Speaker 4: Yes, Piers Morgan tweeted that today, which was hilarious because I don’t know how many times during the course the last season Piers Morgan would have tweets like “What is Wenger thinking? What does he see in Aaron Ramsey that no other human being sees?” Well that’s. Now, he’s come good, Piers Morgan has tweeted “I backed him all along”.
Speaker 1: Piers Morgan on the fourth or the 12th or maybe the 12th of the fourth, I can’t work it out. Depends on if it’s an American or English one. “What does Wenger see in Ramsey? A complete and utter liability #Arsenal.” I imagine the word liability is also just automatically linked to the word #Arsenal. “Boom”, he then says on the 22nd of the 9th showing the way around the [inaudible 01:22:20]. “One-nil, unbelievable, Aaron Ramsey again, thank God I saw his potential last season and stood by him.” Maybe [inaudible 01:22:30] sarcasm. I don’t know.
Speaker 4: That tweet that you read is not the only tweet about Ramsey. When Piers Morgan and Morgan our Morgan can relate to this because we had him on television covering football matches when Fox still had the contract …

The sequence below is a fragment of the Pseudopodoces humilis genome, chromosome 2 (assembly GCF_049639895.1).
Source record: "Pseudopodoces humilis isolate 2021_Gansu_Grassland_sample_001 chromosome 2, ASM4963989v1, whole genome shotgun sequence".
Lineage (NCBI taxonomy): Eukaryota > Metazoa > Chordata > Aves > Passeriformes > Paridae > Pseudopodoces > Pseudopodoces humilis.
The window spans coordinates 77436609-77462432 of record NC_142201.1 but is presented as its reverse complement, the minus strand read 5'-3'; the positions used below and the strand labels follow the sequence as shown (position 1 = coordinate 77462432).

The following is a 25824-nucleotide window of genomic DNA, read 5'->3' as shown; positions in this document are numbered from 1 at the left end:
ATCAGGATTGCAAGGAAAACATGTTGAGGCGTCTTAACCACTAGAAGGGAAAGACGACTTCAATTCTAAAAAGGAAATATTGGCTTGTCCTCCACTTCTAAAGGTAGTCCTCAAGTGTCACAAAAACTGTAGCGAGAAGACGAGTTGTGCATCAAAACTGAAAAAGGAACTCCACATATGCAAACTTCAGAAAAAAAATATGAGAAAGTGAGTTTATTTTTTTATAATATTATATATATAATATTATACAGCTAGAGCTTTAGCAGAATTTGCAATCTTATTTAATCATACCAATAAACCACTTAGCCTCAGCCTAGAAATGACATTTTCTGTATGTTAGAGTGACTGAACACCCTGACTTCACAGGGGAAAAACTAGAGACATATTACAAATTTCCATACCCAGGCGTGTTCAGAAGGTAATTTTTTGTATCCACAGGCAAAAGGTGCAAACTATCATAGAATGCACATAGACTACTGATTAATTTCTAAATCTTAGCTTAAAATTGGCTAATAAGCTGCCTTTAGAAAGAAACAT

Speaker 2: Oh god, don’t remind me.
Speaker 4: [Inaudible 01:22:48] and thankfully now NBC’s contract with Pierce Morgan will not be near our television sets on Premier League on Saturdays and Sundays. Morgan, do you remember Piers Morgan talking about how rubbish Aaron Ramsey was repeatedly on the air. Why does Wenger replay this guy. This is the type of player you would never see in the top four team in English football. He’s the Cartiff City player, I think he once said.
Speaker 2: Cartiff City’s ironically a Premier League team now.
Speaker 3: Now they are right but the point being Piers Morgan is just a comical wind up. More seriously on this game, Arsenal are showing a resourcefulness in how to win matches. Although I suspect the biggest test of the season is going to come next week at the Liberty. That’s going to be a big game and that’s going to tell us a lot about Arsenal. Arsenal have faired very poorly against Swansea, since Swansea came up into the league. Even faired poorly at the Emirates against them. This is going to tell us a great deal about Arsenal this game, very big game against Swansea.